Filing for bankruptcy is nobody’s first choice to get out of a financial problem, no matter how complicated or deep the problem might be.
However, in some cases, bankruptcy is the only option and you need to go through it. It may not be pretty or fun, but it can help you get your life back on track and recover from the financial problems over time.
So, what happens if you find yourself in dire straits again? Can you file for bankruptcy again? We asked experts at Chang & Diamond Bankruptcy Lawyer firm. Here’s what they had to say.
There is nothing in the legal system of the US which limits the number of times you can go through bankruptcy. The law gives you as many chances as you need to get your finances right.
That being said, there may be some other limiting factors which will determine whether you can or can’t file for bankruptcy. In most cases, it is the time it has elapsed between your previous bankruptcy and the one you want to claim now.
Chapter 7 is a much faster, but more rigorous and direct type of bankruptcy. The majority of your possessions are sold off and the money given to your creditors. Also, a lot of debt can be written off, which is why a lot of people choose this type of bankruptcy.
However, if you have previously gone through Chapter 7 bankruptcy, this may affect your eligibility for any new bankruptcy case.
If you wish to file for Chapter 7 bankruptcy again, you need to make sure that at least eight years have gone by since you last filed. This goes for your second, third, and every other subsequent bankruptcy.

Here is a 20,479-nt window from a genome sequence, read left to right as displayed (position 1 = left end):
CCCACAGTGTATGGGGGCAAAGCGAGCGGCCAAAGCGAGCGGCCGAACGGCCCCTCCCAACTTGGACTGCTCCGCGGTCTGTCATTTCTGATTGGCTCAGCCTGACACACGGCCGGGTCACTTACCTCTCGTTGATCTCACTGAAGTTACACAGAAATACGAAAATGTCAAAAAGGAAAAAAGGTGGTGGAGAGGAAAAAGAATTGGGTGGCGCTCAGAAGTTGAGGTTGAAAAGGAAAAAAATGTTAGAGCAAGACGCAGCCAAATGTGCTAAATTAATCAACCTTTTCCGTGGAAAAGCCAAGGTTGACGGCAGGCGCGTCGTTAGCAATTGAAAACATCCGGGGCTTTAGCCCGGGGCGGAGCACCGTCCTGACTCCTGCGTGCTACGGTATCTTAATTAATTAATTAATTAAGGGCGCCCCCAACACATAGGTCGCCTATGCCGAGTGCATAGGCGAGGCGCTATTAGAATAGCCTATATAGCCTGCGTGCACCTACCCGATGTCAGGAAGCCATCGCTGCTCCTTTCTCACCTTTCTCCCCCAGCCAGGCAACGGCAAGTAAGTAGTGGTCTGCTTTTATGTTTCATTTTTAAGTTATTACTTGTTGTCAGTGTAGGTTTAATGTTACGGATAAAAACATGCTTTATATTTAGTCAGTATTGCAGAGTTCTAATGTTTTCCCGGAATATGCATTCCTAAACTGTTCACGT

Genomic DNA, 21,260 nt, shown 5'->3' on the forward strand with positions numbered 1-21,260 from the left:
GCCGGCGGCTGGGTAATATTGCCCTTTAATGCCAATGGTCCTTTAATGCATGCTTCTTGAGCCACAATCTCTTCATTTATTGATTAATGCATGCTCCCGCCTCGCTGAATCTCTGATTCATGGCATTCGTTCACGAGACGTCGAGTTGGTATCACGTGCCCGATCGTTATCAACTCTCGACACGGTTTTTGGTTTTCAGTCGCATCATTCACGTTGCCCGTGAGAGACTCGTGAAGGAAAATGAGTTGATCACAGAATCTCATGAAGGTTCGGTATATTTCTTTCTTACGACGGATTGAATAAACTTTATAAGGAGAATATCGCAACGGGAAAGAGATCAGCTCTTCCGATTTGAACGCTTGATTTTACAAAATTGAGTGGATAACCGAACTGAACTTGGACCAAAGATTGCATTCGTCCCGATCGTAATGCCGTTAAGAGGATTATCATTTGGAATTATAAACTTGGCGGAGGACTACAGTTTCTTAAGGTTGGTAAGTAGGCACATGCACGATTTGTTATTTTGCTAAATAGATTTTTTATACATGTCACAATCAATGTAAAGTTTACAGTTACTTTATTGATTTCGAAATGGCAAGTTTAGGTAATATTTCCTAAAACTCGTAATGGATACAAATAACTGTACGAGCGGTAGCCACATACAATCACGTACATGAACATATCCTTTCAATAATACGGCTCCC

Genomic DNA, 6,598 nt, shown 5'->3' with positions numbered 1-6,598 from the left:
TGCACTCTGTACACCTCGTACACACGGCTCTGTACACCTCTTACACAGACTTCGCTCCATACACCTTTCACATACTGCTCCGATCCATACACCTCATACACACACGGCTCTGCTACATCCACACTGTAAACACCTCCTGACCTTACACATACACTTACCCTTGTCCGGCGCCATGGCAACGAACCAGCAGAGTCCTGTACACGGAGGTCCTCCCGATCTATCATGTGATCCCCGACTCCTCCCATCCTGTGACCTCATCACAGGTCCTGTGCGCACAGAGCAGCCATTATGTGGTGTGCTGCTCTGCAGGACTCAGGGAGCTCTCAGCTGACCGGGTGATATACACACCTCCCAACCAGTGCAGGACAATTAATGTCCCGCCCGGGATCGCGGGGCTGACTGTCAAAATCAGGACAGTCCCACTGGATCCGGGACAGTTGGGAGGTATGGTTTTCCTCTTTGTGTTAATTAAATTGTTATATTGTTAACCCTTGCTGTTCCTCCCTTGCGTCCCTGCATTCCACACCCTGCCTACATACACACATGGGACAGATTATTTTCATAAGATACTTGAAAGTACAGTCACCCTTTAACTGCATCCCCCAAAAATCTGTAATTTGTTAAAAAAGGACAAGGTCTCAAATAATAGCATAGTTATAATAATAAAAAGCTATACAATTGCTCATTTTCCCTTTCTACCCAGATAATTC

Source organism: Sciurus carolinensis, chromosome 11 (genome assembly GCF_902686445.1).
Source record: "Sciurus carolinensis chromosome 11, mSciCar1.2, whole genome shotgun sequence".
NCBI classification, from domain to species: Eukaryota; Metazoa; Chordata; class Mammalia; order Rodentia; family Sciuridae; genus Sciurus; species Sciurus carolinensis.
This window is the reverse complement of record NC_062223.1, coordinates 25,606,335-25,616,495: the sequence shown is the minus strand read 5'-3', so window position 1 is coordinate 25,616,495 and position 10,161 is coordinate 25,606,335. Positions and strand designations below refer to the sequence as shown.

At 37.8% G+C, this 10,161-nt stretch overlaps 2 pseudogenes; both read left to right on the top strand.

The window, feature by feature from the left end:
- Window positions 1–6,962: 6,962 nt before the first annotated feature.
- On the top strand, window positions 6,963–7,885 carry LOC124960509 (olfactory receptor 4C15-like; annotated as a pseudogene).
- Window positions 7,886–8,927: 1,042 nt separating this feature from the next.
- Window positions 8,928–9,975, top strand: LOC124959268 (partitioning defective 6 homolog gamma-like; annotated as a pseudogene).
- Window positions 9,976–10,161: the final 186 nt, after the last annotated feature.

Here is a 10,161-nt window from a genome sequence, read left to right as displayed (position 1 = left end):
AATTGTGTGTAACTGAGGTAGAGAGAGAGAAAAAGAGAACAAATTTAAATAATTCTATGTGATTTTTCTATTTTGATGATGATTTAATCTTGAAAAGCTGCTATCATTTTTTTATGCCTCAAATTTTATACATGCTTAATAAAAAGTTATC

On the other hand, if you decide that Chapter 13 is better suited for your needs this time around, the legal waiting period is halved to 4 years.
On the other hand, Chapter 13 has a lot more to do with restructuring your debts than it has with forgiving them. Essentially, Chapter 13 is an agreement with your creditors to give you some time to consolidate your debts and to continue repaying them at a later date, in full.
If you wish to file for another Chapter 13 after the first bankruptcy, you will need to wait a minimum of two years. That being said, most Chapter 13 cases last somewhere between two and five years, which means that theoretically, you could file for a Chapter 13 right as your previous Chapter 13 contract expires.
If, however, you feel like Chapter 13 did not solve your problems, and you wish to file for Chapter 7, you will have to wait for a minimum of six years. If that sounds too long, there are some exceptions which might apply to you.
If you have repaid all of your debts from the Chapter 13 filing, you might be able to avoid the waiting period. Similarly, if you have paid off at least 70% of your debts in Chapter 13 and can prove that you had the good faith to repay it all in full, you might also be allowed to file for Chapter 7 faster.
All of these cases only apply if your previous bankruptcies went according to plan.
If, on the other hand, your previous case was dismissed on prejudice, there might be some additional restrictions for you. That means that you either disobeyed the decisions of the courts, or you hid your assets from your creditors and the court. These situations may warrant some penalties.
You might need to consult a bankruptcy attorney for the full list, but you might be banned from ever filing for bankruptcy again, or simply not allowed to discharge any additional debt.